Be careful mixing medications and work

So there I was, shivering under the covers, my feverish body aching from some mysterious illness, anticipating the early Monday morning alarm that would signal the new workweek. The medication I had taken to relieve my cold/flu symptoms had not yet taken hold. “Should I even go to work?” was barely in my consciousness as the medication finally lulled me to sleep.

This scenario, which I’m sure most of us can relate to, was what I faced last week. Fortunately, the icy roads Monday morning and somewhat less hazy thinking kept me from attempting the act of “presenteeism”presenteeism I had anticipated the night before.

There are two basic hazards presented here. One, working while ill, exposes your coworkers to illness and renders you much less productive in your daily work tasks. And, if your job entails some hazard, you risk bodily injury to yourself and others from your impaired alertness and sense of situational awareness.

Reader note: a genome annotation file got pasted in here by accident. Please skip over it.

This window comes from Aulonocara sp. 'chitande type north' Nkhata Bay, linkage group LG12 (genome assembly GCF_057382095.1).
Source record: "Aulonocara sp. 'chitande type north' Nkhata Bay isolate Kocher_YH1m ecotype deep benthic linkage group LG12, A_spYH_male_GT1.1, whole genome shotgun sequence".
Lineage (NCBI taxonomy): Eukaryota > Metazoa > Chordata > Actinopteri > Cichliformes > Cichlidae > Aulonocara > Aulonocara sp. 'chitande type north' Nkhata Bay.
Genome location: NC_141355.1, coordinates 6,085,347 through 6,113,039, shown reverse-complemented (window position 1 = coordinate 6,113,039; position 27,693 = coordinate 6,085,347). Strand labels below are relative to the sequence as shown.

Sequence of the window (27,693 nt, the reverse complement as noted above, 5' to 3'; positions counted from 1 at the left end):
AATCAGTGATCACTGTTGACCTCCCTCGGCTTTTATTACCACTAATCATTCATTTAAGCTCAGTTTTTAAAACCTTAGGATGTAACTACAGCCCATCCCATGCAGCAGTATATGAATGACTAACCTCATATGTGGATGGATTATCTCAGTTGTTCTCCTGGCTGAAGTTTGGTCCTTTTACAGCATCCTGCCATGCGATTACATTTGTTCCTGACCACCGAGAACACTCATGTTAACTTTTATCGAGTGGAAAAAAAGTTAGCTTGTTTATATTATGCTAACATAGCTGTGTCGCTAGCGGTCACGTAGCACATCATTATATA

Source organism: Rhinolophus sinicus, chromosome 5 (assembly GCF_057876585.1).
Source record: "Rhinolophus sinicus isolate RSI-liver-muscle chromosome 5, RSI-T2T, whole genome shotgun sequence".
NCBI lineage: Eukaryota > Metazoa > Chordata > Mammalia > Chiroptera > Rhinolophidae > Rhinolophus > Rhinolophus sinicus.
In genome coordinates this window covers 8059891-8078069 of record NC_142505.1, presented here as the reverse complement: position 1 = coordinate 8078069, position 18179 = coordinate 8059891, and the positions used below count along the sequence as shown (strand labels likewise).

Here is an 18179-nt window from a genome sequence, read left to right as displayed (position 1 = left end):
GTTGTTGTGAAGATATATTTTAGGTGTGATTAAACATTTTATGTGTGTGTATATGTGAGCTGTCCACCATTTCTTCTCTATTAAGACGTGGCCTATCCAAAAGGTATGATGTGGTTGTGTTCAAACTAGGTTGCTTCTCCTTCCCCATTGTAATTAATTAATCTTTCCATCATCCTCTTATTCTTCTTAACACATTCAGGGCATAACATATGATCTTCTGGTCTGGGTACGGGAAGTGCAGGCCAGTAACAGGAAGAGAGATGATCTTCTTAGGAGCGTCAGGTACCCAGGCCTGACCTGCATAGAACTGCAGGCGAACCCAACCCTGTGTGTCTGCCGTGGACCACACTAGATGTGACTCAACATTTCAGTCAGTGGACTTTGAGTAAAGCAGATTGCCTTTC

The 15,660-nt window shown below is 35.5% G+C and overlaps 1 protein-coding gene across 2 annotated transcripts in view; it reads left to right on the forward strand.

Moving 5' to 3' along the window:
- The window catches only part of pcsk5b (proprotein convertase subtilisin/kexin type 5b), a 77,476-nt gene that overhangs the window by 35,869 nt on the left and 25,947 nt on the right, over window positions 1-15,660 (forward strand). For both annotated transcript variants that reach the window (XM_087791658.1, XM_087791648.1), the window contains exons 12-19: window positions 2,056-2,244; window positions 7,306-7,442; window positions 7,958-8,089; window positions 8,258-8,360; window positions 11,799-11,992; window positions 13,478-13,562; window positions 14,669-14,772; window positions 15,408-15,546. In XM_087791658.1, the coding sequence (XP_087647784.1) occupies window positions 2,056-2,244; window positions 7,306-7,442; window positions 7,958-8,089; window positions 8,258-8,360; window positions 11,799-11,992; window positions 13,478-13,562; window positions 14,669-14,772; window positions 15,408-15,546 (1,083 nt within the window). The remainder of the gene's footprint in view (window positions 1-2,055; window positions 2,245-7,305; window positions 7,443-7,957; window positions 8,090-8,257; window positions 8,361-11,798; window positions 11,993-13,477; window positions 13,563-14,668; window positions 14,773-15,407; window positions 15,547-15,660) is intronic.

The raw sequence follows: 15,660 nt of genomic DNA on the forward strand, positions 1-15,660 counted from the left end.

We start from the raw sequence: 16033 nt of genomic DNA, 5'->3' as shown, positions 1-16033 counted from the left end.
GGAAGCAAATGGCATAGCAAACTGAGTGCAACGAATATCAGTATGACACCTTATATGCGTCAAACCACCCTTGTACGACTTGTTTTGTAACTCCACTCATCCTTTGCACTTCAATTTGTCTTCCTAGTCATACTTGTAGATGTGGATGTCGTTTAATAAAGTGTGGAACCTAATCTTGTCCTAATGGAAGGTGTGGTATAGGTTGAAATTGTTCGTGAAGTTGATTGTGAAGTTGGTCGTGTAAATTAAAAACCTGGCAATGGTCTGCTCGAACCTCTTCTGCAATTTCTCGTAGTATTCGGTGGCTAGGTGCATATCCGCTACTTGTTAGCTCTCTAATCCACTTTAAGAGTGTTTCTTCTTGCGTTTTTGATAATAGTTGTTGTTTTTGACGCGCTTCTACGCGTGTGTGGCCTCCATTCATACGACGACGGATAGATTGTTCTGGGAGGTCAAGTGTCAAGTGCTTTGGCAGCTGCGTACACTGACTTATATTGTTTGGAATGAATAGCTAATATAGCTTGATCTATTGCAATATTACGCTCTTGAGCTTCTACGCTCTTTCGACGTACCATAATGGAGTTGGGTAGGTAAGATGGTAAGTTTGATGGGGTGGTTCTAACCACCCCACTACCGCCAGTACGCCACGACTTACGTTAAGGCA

The second hazard comes from the use of medications that serve to alleviate the symptoms of your illness. Their pharmacological effects have the potential to render you even less productive and more dangerous to coworkers. And don’t forget, medications you take routinely for other chronic conditions can have the same adverse effects as those used for colds and flu.

The bottom line: think hard before committing to working while ill. And ask your doctor if the medications you take might be creating a workplace hazard.